The commute to Poland was broken up in three parts due to some railway construction: we started with an hour train ride, followed by a forty minute bus ride, and then finally a four hour train ride.  This was about a hundred times better than Amtrak though, there weren't any delays, the bus ran without incident, it was comfortable, and we didn't have to make any unnecessary stops along the commute.  There was a little entertainment while on board too; in the back of the car that we were in, five young punks just couldn't stay out of trouble.  Every five minutes or so at least one of them made their way to the bathroom (we assumed it was to do a line of something) where they proceeded to blare their German punk music, they constantly talked loudly in the back amongst themselves, and apparently they aggravated some of the other passengers in the rear with them because when we stopped at one station along the way, three German police officers STORMED (I mean ran!) down the aisle and spoke with the kids for almost fifteen minutes as we travelled.  Their pep talk seemed to work for a while, but it wasn't enough, their bad behavior continued and finally there were about twelve police officers that stormed the train at a later stop.  Unfortunately for us, they were about thirty seconds late and the train took off with the police on board and the punk kids flicking them off from the platform as it flashed past.  The rest of the trip was just fine and we arrived in Szczecin at about 14:45 in the afternoon.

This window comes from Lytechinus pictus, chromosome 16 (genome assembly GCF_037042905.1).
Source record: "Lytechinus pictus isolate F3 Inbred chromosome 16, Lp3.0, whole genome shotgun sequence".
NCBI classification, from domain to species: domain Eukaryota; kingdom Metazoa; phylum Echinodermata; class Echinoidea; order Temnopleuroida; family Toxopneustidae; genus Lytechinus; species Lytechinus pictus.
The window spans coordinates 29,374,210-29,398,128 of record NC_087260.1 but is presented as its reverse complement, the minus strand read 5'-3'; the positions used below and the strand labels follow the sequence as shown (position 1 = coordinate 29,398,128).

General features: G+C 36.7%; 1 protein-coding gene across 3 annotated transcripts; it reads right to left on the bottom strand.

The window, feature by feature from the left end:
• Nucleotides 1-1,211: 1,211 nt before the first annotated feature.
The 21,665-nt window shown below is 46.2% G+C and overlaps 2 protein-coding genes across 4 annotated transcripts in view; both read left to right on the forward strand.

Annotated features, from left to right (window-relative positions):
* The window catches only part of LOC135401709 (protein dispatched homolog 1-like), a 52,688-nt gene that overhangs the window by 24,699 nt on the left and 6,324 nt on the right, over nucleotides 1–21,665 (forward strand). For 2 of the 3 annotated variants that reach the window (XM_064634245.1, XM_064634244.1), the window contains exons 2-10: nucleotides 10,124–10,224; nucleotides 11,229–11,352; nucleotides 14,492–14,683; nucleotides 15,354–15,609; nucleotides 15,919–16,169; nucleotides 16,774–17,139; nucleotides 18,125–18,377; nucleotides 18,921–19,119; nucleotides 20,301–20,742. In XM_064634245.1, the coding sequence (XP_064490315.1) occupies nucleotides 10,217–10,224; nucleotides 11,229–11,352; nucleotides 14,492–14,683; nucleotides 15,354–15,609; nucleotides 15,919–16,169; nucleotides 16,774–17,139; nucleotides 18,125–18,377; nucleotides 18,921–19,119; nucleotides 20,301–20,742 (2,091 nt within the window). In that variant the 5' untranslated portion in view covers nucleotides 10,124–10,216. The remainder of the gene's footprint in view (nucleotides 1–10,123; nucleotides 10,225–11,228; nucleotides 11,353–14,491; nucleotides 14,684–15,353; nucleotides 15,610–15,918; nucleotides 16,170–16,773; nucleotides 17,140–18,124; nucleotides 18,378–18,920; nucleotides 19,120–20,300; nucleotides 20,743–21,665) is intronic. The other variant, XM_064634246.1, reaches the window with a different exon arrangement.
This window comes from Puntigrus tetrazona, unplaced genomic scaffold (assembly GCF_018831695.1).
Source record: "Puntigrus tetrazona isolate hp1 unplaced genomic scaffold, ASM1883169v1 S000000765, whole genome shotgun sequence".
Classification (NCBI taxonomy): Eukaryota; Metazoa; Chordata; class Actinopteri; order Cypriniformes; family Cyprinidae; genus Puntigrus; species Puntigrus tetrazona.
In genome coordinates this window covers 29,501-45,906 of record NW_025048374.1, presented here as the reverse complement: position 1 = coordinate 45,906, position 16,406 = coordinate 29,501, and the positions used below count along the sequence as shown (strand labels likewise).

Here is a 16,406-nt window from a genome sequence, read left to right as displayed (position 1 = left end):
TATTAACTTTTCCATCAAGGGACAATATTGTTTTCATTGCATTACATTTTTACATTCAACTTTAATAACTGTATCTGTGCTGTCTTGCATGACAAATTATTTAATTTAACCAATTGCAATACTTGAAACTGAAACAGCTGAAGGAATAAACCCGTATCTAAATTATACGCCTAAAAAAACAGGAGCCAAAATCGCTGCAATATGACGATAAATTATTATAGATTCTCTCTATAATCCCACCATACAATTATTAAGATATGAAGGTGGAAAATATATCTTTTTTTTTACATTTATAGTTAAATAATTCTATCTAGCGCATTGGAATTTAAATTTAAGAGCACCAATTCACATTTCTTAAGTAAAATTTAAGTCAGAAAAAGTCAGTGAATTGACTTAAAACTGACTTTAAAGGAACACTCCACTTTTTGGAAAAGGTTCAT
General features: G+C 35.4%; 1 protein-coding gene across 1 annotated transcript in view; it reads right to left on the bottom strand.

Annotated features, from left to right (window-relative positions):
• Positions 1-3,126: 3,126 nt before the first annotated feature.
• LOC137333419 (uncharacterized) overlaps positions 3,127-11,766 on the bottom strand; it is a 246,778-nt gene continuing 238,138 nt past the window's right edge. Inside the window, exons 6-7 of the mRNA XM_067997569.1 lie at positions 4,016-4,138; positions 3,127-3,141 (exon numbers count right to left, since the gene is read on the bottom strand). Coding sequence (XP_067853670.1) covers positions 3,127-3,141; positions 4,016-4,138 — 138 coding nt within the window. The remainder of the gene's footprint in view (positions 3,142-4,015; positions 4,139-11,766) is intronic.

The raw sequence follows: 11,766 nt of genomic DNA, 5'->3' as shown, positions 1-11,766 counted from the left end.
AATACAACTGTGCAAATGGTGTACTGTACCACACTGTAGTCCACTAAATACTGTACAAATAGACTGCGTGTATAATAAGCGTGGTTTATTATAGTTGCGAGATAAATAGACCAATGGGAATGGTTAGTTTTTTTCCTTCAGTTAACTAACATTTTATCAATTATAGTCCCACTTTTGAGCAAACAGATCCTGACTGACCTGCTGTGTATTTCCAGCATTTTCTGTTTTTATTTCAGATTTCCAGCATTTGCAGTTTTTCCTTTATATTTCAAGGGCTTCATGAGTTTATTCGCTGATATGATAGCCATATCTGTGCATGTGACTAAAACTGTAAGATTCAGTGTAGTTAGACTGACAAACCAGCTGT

The platform was surprisingly busy, with young school kids, old people and peddlers alike.  Fortunately, a nice peddler spotted us, and when I say nice, I mean he wouldn't take no for an answer and insisted on taking us all the way from the train station to our Hostel.  The nine of us had gathered together as soon as we got off the train just long enough to make sure no one was still on board, but apparently that was all of the time he needed.  He came up to us assuming that we spoke German (I don't think German passers-by are too rare since the city is just inside the border) whereas we assumed that all he knew how to speak was German besides his Polish.  So we scrambled to find Bryan so he could figure out what this strange old man wanted from us.  But as soon as Bryan started trying to talk with him, the man turns to the rest of us and says in very broken English, "Don't worry, I speak English."  He then proceeded to ask us where we were from, where we were going, what we were doing in Poland, if we had a place to stay figured out, if we had Polish currency, if we needed help with our bags...the list goes on.  After he was content with our one word answers and awkward sidelong glances at each other he told us to follow him and he would point us in the direction of our Hostel.  This seemed sketchy enough as it was, but things went downhill from there.  After he got us off the platform and out of the big crowd he told us to just wait there for a minute, he then disappeared.  We were all trying to see where he went (for an old man he not only moved quite quickly, but he also blended in surprisingly well) and trying to take a straw poll as to whether we should try and run away right now or wait for him to come back.  We were all convinced that we were ready to run when the man popped back up right in front of us and told us to follow.  The skepticism amongst the group increased as we followed this strange man out of the train yard and onto the normal streets (when I say normal I mean that they were paved and had cars driving on them, but really they were as shabby and rundown as imaginable, not to mention all of the buildings were different shades of gray from what we assumed to be fifty plus years of soot.  The front of the buildings looked like they were all connected, just had different colors of paint to separate one from the next, but there were also archways about fifty meters apart that led behind the front façade of the building to a central courtyard), none of us were too keen on walking right behind him so there was about five meters of empty space between the man and the rest of our group.  Bryan and I were at the front of the group and both turned to look at each other and said "fuck that" in unison when we saw the man start j-walking across the street in the direction of one of these alleys that led to a courtyard that not only looked significantly more rundown than the next, but also had a group of guys, all about our age smoking, spitting, and looking as thuggish as a white Polish guy can look.  This is where the gap between the man and ourselves grew to about 10 meters as we all stopped on just the other side of the street that we just crossed.  The man noticed the lack of shuffling feet behind him or something because he turned around and motioned us all to follow as he continued to walk backwards.  We were all pretty ready to shake our heads no when the man took a sharp right, as if he could see out of the back of his head, and kept walking towards the tram stop a few meters in front of him.  We all breathed a partial sigh of relief and walked a little faster to catch back up to him.  He told us what we needed to do to get to the hostel from there which we assumed meant that he was going to leave us there and go back to the train yard or something, but instead of leaving after he told us where we needed to go, he just stood there.  We understood that we were supposed to get on the tram now, but none of us had any Polish currency, we told the man this but he didn't seem worried at all and just told us that he had tickets.  Bryan and I had every intention of walking to the hostel using the map that Eric printed out when he booked our stay at the hostel, but this man wouldn't hear of it.  We asked him several times if the tram was free but each time he answered us with a different version of, "I have tickets."  The rickety old tram arrived a few minutes later which was a bit surprising, judging by the look of it I would have expected it to have derailed at least once on its journey to the station.  We all got on board the already cram-packed car finding just enough standing room to hold us all.  The tram car bumped along showing us a mild glimpse at some of the surrounding city.  Things got a little brighter after we got further away from the train yard, buildings got a little cleaner, people looked a little friendlier, and there were even some grassy spots to be found.  I was standing a bit ahead of the rest of the group so Dustin had to work pretty hard to get to me, nudge me and tell me that we were getting off at the next stop.  So, at the next stop I got off, a few more of us got off, and then a bunch of people rushed to fill our places making it a bit tricky for the rest of us to get off.  Somehow we managed to all make it off, but this was when I learned that this stop was an attempt to lose the old man.  The doors were just about to close when he came jumping out of the car like a pro.  He was a bit frazzled due to the early departure, we were feeling a bit defeated, unable to outsmart an old Polish man and Mark was being distracted by two good looking Polish girls who were motioning him to follow them.  We laughed about it later that night; we ended up following a dirty grungy looking old man instead of two good looking locals...  Once the man got his bearings set straight he told us where we needed to go....and then showed us once again.  This time we were a little less apprehensive since we were in a much better looking part of the city and felt like he may actually be trying to help us instead of rob.  We followed him past the big town hall and threw a park (where he offered us "American cigarettes" about six different times not quite understanding what "no" meant.  We talk about it now and are fairly convinced that he knew just enough English to help with directions, offer cigarettes and ask for money.  Everyone got a little extra bounce in their step when we saw the sign for Hostelling International on one of the buildings up the street in front of us.  We made our way up the steps of a three story, cream colored building that looked like it was in surprisingly good condition (more than what I had expected anyway).  The receptionist started a new chapter to this story.